[While I won’t be doing one of these every day, I thought it might be interesting to note some of the difficulties experienced and what I have leaned so far from working on a project during GameBoy Game Jam this year.]
It’s interesting. While I don’t always associate myself as a creative type, I’m drawn to projects that have tough requirements and strict rules. Instead of having the freedom to make anything you want (much like One Game A Month), I like hard constraints that cause me to think about and around the problem. It’s why I prefer to write in the haiku and terza rima formats for poetry — they have challenging syllable and layout rules.
That’s what I liked about my additional rules of using black and white only for Pale last weekend. It was a design choice that caused me to spend time playing with and pondering the form. I had to really think about how to use only two colors and still present movement without one form blurring into another.
It’s also what brought me into contact with this year’s GameBoy Game Jam and why I decided to do another game jam back-to-back with the last one. After reading its rules, I just knew I had to participate.
- The only official rule is the game must be GameBoy Themed
- Keep in the original GameBoy screen resolution of 160px x 144px.
- Use only 4 colors in your game.
The first is passable. It is remarkably easy to link any game to one released on the GameBoy. That’s not much of a rule.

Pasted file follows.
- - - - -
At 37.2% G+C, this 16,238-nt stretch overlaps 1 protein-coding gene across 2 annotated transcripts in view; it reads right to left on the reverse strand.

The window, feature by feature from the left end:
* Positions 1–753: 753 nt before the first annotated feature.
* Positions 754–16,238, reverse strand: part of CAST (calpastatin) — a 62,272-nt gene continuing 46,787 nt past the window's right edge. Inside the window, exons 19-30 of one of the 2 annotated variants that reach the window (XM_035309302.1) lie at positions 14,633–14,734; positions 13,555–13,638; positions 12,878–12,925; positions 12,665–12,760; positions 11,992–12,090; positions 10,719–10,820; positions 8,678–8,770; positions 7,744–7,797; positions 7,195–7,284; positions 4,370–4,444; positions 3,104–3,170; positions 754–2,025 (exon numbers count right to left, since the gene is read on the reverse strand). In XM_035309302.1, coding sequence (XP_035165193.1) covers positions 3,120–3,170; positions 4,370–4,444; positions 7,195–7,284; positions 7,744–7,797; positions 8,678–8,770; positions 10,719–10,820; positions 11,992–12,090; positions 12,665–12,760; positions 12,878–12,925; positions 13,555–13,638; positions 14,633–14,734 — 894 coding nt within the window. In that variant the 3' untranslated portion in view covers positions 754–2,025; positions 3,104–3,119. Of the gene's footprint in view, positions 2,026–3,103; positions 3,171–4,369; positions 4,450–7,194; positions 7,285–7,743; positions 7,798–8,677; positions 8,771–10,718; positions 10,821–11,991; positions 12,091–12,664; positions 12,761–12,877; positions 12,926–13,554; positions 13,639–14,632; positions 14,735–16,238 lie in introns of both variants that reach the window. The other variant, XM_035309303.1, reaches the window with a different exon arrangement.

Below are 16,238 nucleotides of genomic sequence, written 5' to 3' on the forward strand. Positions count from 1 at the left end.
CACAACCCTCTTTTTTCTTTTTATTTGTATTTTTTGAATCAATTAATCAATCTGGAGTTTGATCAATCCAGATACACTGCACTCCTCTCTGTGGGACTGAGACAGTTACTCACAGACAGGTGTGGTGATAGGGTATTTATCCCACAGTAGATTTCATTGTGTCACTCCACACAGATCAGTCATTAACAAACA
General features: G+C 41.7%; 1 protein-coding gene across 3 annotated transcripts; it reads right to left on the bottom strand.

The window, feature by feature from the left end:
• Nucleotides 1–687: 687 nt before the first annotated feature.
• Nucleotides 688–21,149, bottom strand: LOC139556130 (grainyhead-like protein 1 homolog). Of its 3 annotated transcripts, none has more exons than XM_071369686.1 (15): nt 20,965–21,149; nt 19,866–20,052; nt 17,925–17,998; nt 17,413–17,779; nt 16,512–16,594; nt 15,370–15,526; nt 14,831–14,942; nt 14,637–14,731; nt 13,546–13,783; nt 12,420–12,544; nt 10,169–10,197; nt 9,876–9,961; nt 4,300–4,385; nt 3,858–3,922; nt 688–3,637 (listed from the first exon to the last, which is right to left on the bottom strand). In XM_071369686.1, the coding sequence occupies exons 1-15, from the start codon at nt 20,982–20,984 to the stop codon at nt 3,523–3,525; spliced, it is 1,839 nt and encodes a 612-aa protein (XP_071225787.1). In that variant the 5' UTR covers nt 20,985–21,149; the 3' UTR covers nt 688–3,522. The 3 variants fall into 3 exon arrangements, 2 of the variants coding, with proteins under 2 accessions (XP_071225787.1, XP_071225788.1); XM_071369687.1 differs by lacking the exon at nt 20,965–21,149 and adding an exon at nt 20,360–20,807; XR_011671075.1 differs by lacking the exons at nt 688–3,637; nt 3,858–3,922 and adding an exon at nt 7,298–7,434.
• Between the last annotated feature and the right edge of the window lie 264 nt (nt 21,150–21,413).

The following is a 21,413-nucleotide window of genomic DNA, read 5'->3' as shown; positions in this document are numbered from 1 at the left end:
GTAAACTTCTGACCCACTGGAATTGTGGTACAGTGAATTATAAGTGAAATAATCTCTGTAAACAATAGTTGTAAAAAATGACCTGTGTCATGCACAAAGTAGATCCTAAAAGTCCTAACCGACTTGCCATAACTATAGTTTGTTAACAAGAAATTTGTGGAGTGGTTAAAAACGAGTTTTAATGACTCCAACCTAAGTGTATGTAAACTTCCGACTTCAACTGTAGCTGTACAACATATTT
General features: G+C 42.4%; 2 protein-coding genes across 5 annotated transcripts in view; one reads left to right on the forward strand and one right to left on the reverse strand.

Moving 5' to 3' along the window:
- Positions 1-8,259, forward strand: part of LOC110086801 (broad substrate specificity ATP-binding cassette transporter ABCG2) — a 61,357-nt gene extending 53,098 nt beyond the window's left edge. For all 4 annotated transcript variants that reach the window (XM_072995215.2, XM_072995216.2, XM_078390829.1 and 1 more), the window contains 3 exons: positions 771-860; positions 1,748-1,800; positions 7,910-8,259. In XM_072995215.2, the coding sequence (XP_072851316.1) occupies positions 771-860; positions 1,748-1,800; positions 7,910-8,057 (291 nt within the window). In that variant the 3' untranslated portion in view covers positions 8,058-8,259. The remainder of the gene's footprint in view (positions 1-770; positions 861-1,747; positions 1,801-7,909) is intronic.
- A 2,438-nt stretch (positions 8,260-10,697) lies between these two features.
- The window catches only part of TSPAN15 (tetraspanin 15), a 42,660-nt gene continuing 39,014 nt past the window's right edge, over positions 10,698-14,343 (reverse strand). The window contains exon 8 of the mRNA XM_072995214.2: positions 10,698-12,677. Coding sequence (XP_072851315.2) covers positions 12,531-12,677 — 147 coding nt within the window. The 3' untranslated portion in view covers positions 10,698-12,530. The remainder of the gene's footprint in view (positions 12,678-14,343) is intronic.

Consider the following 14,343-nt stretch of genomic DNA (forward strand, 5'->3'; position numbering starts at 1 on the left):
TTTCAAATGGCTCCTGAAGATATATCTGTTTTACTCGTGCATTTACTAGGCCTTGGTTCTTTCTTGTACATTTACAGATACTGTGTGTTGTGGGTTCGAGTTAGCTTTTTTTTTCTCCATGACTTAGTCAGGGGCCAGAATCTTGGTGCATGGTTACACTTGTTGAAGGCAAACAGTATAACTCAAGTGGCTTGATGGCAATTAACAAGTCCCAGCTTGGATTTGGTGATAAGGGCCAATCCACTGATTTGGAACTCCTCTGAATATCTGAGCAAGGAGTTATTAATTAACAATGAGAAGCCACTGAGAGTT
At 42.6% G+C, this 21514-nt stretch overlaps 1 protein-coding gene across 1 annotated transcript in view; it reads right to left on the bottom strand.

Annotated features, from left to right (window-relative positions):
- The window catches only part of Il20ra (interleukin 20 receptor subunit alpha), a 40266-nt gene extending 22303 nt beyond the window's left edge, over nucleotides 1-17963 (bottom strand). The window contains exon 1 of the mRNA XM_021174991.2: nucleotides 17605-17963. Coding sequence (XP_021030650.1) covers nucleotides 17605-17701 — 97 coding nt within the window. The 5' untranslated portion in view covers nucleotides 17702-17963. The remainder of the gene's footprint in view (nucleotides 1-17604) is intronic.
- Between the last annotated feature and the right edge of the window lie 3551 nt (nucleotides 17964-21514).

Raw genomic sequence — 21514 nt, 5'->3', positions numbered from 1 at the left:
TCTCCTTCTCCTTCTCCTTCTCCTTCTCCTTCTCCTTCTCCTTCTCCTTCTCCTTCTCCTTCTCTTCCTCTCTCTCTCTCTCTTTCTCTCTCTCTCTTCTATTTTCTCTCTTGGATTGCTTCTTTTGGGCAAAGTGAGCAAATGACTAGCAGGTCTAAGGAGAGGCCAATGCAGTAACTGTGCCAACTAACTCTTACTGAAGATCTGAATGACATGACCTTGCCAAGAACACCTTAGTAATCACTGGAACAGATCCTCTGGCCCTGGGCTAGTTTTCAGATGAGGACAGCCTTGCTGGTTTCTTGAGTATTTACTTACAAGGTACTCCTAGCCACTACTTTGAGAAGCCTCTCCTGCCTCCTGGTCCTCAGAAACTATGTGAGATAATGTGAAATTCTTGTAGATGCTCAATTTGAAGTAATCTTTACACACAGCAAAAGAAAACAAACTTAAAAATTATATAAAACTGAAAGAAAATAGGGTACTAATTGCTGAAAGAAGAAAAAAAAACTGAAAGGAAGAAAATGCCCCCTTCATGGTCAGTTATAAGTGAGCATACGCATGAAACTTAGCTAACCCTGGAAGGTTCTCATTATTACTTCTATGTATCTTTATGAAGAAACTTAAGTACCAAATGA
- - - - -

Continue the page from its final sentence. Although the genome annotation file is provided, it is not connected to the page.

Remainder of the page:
As for the second, well, that’s not much of a stretch for me. I often work in the 16×16 space for map tiles and images, so I can create something fairly easily.
No, it was the last one that I really began to love — and found equally frustrating.
See, I thought, before beginning to actually draw things last night, that I could get started quickly. I could translate some of the tiles I made into the four color set easily, I thought. That proved to be quite wrong.
The problem is the background.
Say, for example, you create a 16×16 square and fill it with the lightest color available on the GameBoy (#9BBC0F).
Well, now you have a problem. One that is, perhaps, not as obvious but one that will manifest quickly. With a background of one color, you have limited yourself to the three other colors.
Create an inner square of the next darkest color (#8BAC0F) and the contrast is very hard to determine. Sure, if you concentrate a little, you can see the difference, but the one shade of green doesn’t “pop” against the other.
What you need is another color to balance them. And so you use the next darkest color (306230).
Now, you have used three of the total of four colors.
But what if you wanted a shadowed border color and one for the shadow on the inside? You cannot use any of three used so far, you need to move to the next color (0F380F), swapping its placement for the previous color.
And so, it becomes a balancing act. To create edges with a visual contrast, two of the four colors can be paired together. However, if the next pixel is the same color, then another line will need to be drawn too. It becomes a matter of outlining one mass of color for another instance of the same. Like the problem with using black and white, one color must be delineated from the other.
In this case, it is a matter of using the other two colors as edges, shadows, or the visual break from one to another tile or pattern.
It’s a lesson I think I have a good handle on at the moment. So much so, in fact, that I thought I would share the tiles I have created (and are currently using) for others to use as well.
So, I have created the following collection and posted them to Open Game Art. And I also plan to post the next, dungeon, set as well once I get them drawn tonight.